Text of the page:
Wiring under a floor joist (literally)

So what’s your thought here? Besides stellar workmanship?



Assuming it can’t be worked free with no damage…

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I would be willing to bet a bottle jack and a few pumps would be all that is required to free it…but would you write it up?

Luckily I had the clients onsite and discussed it with the them. I wrote in my report to monitor as there were no signs of failure just poor workmanship. With recommendations to have an electrician check it out.

It had power, no signs of failure, sheathing was fully intact, was functioning, and was not overheating.

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Besides being wrong by “modern standards”, you can’t see what you can’t see. I would definitely write it up. Expansion, contraction, bounce etc. could cause abrasive damage. Let them decide if they want to do anything.

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Pinch point - no go

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And how exactly is that accomplished by your client??

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image

Wife: Yep, it’s still pinched.
Husband: Good, let’s go take a nap. BTW, did you smell smoke?
Wife: Maybe shrugs and walks away

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Why wouldn’t you?
Don’t overthink these issues, let them call an electrician or “whoever” to figure it out.
No “monitoring” necessary.

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Agree with Dom, it would be a very easy fix for an electrician to just use a junction box and make a quick splice.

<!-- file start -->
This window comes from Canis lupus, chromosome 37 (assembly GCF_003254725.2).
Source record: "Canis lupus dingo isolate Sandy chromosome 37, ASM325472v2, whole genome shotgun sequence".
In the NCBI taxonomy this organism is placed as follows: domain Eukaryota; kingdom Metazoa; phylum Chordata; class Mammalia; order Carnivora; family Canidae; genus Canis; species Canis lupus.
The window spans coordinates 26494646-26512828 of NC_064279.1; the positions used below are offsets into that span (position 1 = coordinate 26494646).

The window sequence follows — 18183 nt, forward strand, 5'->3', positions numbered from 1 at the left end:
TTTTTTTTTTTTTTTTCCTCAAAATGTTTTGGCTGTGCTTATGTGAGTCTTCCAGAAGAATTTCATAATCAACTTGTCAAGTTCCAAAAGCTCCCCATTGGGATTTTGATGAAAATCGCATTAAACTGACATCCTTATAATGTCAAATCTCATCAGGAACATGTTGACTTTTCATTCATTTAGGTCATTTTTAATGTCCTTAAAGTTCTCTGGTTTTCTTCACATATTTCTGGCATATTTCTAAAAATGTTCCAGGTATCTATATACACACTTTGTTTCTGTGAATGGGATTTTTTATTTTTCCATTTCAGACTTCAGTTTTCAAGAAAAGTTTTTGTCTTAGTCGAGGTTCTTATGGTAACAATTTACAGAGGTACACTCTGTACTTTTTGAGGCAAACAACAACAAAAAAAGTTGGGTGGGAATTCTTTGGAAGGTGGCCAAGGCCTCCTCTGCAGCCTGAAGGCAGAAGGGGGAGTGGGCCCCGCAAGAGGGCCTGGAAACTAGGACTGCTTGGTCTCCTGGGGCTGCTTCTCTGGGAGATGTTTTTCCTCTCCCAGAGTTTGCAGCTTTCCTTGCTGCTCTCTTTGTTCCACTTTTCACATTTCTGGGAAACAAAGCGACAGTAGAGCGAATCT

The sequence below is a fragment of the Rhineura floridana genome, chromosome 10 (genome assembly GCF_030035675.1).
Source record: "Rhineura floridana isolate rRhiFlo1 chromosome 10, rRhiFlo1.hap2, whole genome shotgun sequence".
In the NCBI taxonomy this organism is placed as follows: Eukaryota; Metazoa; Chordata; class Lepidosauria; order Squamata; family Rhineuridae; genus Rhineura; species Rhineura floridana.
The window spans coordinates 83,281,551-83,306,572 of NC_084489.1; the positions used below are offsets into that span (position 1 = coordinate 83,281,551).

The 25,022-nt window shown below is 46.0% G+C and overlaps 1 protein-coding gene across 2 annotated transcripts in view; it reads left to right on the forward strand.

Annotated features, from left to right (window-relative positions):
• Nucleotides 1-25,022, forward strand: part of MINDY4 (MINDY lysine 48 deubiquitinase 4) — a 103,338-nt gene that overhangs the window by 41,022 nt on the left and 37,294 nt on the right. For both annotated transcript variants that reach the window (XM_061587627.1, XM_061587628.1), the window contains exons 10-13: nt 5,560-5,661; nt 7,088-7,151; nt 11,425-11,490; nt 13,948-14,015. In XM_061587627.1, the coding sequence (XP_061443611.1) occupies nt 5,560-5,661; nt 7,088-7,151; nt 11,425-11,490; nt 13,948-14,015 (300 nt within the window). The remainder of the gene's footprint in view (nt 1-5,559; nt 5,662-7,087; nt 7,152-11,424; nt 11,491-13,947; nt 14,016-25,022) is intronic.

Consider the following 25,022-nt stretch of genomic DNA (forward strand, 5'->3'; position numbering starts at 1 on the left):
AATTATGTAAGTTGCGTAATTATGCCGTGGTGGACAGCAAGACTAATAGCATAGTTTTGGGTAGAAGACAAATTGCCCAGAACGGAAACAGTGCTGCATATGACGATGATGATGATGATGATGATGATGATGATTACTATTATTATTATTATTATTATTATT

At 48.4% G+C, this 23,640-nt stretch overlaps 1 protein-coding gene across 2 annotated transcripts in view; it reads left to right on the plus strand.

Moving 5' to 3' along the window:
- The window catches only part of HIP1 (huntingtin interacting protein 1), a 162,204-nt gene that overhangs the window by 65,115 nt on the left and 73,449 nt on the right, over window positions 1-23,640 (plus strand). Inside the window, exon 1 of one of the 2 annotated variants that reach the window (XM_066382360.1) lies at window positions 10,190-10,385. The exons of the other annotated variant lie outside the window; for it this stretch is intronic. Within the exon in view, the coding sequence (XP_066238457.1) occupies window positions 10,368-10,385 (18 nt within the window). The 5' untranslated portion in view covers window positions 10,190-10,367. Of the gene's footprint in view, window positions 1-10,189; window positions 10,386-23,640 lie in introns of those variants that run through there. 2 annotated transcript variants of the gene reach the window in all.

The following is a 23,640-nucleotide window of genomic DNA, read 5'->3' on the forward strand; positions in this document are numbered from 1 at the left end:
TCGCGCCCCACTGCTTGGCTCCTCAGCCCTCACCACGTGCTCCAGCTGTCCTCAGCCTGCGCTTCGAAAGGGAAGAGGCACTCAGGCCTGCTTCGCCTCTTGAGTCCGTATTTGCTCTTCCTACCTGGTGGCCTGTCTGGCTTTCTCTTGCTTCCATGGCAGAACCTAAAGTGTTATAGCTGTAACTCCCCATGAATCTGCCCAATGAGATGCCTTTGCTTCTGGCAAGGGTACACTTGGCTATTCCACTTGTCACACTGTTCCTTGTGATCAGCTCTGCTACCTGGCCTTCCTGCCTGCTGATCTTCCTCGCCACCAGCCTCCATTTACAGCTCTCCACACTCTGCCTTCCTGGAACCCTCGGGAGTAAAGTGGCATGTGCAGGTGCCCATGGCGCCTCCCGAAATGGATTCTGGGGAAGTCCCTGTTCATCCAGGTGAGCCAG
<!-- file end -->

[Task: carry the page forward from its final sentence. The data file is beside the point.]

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Agreed with prior suggestion: a bottle jack and a jerk (maybe the electrician, maybe the action) could free that wire. Then clamp it to prevent it happening again.

Probably only getting about 80 volts squeezing through. The lights were no doubt dimmer, right?

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The outer sheathing appears to be bulged out, which would indicate compression.

Any pinched electrical wires can cause shorting, and an electrical fire. I have seen the results of that unfortunate outcome a few times.

Whoever created that graphic needs to look up “Octagon” in a dictionary.
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Circuit cable Prone to mechanical damage.
Poor overall clearance.
Where cables run through or along metallic studs, joists, sheathing or cladding, ensure that the cables are:
a. Protected from mechanical damage both during and after installation
b. Protected by an insulation insert secured to the opening in the stud